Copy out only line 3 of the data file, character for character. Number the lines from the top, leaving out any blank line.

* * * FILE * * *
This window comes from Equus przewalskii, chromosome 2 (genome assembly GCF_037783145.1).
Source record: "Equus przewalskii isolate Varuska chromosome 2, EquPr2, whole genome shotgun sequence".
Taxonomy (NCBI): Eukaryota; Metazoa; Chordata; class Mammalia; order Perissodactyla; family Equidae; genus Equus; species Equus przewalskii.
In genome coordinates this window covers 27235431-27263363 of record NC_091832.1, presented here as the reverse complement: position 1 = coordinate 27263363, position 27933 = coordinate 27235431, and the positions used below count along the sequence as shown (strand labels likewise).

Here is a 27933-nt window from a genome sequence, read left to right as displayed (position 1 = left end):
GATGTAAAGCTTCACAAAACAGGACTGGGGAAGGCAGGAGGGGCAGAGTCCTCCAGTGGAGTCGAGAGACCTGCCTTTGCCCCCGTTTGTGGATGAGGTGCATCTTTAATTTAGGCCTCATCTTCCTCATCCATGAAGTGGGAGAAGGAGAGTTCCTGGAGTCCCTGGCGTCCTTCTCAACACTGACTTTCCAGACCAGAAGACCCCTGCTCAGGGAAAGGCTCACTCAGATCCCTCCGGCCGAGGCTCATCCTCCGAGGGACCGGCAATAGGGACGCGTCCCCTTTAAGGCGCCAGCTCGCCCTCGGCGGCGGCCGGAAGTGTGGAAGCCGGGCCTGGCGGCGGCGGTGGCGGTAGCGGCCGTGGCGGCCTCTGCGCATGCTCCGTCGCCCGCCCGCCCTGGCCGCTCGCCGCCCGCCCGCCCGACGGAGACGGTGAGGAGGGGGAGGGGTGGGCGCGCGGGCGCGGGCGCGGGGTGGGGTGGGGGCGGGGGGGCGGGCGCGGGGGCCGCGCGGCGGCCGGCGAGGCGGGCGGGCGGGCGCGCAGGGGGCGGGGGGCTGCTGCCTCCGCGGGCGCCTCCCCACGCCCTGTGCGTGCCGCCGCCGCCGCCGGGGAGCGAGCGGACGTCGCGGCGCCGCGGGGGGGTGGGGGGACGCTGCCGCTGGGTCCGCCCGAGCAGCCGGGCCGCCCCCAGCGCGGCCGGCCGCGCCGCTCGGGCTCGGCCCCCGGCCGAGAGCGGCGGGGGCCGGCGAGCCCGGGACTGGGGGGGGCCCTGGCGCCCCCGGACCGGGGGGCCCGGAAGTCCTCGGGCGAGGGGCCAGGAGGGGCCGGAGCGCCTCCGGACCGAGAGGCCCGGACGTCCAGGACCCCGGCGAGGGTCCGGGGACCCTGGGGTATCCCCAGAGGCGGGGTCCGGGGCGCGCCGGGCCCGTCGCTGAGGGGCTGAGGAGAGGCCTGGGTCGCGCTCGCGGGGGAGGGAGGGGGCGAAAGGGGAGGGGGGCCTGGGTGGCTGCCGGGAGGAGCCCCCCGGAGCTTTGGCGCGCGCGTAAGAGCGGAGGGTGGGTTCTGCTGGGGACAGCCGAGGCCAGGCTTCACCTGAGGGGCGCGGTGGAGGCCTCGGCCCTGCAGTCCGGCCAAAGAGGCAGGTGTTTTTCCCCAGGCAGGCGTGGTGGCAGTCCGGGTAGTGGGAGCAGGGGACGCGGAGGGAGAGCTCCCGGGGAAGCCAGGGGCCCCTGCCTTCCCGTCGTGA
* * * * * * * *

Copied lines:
Taxonomy (NCBI): Eukaryota; Metazoa; Chordata; class Mammalia; order Perissodactyla; family Equidae; genus Equus; species Equus przewalskii.